GameCo Inc, a maker of skill-based video game gambling machines, says it has approval from the New Jersey Division of Gaming Enforcement in the United States to install its products possibly “as early next week” at Caesars Entertainment group casino resorts in Atlantic City, New Jersey.
GameCo’s announcement indicates that Atlantic City – the east coast gambling hub that is viewed by some industry commentators as a rival to Las Vegas – has pulled ahead of the Nevada destination in current market deployment of skill-based games.
In May 2015, Nevada had passed a legislative bill backed by Nevada’s gambling equipment manufacturers to allow slot machines to add a skill-based, arcade-style element. Nevada’s regulations for skill-based games were published in September 2015.
A.G. Burnett, chairman of the Nevada Gaming Control Board, was quoted on Thursday by the Las Vegas Review-Journal newspaper saying: “We created the bandwagon, we actually started creating [regulations for hybrid and skill-based games] back in 2005 when we started loosening up a lot of requirements to add elements of skill.”
According to industry sources that GGRAsia has spoken to, it is not the first time that video gaming machines allowing a percentage of the return to player to be reserved for a skill element have been deployed in U.S. casinos. Gavin Isaacs, of Scientific Games Corp, told us in a 2015 interview that a legacy Bally Technologies Inc game called Pong had a skill element.
Caesars Atlantic City (pictured), Harrah’s Resort Atlantic City and Wild Wild West at Bally’s Atlantic City – all in the east coast gambling hub – will be the first venues to feature the GameCo products, according to a Thursday press release from the latter company.
GameCo, a privately held firm based in New York City, describes its product platform as an arcade-style video game cabinet and controller. Each machine is said to feature a single-player game, generally taking 45 seconds to 90 seconds to play, adapted from major developers of console, PC or mobile games.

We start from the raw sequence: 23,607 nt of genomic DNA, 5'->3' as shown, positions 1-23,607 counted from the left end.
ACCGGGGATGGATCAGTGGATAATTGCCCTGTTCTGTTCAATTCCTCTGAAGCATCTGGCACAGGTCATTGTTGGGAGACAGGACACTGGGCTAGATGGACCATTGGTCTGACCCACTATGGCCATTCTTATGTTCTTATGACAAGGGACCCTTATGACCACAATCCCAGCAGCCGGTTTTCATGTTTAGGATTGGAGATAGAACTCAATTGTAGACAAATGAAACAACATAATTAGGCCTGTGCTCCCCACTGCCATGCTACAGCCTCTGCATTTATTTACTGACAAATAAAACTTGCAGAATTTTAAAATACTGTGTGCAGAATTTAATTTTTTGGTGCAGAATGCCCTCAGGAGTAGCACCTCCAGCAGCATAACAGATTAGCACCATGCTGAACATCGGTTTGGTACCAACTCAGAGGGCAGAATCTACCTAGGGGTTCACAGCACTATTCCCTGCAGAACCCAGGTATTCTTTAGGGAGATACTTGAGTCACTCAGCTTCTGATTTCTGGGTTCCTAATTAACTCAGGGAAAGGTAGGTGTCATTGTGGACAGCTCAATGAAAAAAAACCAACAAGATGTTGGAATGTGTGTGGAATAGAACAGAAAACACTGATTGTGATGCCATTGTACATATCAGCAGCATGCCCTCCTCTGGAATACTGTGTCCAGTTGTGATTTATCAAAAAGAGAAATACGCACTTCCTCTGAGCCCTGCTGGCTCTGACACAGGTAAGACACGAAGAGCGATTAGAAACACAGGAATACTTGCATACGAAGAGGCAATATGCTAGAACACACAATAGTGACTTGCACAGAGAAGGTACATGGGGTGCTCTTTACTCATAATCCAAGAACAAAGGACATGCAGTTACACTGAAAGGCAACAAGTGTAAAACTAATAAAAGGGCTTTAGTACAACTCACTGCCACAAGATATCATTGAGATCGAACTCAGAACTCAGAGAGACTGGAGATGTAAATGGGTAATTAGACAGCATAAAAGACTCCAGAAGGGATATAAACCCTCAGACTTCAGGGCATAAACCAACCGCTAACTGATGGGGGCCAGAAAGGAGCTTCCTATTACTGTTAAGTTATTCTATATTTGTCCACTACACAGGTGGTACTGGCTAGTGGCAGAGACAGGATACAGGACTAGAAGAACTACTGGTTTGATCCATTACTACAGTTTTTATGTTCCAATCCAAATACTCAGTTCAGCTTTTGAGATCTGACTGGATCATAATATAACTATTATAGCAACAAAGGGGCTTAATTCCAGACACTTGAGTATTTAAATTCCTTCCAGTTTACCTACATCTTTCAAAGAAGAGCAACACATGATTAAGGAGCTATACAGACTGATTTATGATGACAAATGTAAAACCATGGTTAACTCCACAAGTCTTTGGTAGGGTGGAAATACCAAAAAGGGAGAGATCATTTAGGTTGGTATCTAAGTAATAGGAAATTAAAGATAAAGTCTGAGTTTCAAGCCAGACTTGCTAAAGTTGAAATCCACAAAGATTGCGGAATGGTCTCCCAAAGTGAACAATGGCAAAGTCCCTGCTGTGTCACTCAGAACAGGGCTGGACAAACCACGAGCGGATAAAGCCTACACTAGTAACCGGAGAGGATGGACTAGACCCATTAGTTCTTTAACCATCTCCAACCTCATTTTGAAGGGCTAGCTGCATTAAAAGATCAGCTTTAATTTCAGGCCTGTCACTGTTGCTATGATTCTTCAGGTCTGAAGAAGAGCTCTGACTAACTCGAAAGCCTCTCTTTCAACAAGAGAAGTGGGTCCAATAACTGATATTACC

“The patented… platform allows a player’s skill in popular video games to determine the payout and winnings, while maintaining the same casino economics as slot machines,” said the GameCo press release.
“Game genres such as action, adventure, sports, racing, fighting, platformer and casual games will soon be prominent as casinos adapt to Millennial, GenX and Boomer gamers who grew up playing video games,” added the firm, referring to three distinct demographic groups of adult consumers born since 1946.
“With this approval … the [GameCo] video game gambling machine is officially the first skill-based video game gambling product approved by any U.S. gaming jurisdiction regulator,” said Blaine Graboyes, founder and chief executive of GameCo, in a statement contained in Thursday’s release.
The document also quoted David Rebuck, director of the New Jersey Division of Gaming Enforcement as saying: “We have been at the forefront of encouraging innovation and are pleased that the efforts of GameCo and Division staff have culminated in this skill-based video game becoming available in Atlantic City before any other jurisdiction in the United States.”
In September, the Caesars group announced it would deploy skill-based electronic gaming machines from Gamblit Gaming LLC at its Harrah’s Rincon property in California. Caesars additionally said it plans to try the machines in its Nevada properties, “including Las Vegas, pending regulatory approval”.
Oct 17, 2017Japanese brokerage Nomura said in a Monday note there had been an ongoing “meaningful” difference between the Macau market revenue split as reported by the local casino regulator and that...
Oct 17, 2017
Oct 17, 2017
Jul 11, 2017The Tokyo local election setback for Japan’s governing...
Jul 06, 2017A multibillion U.S. dollar casino project on Vietnam’s...
Jun 20, 2017Online gaming compliance testing services have become an...
Jun 01, 2017Macau-based casino operator Galaxy Entertainment Group Ltd...
Apr 21, 2017A huge quantity of cameras alone does not ensure...
VIP casino gross gaming revenue in Macau in the third quarter of 2017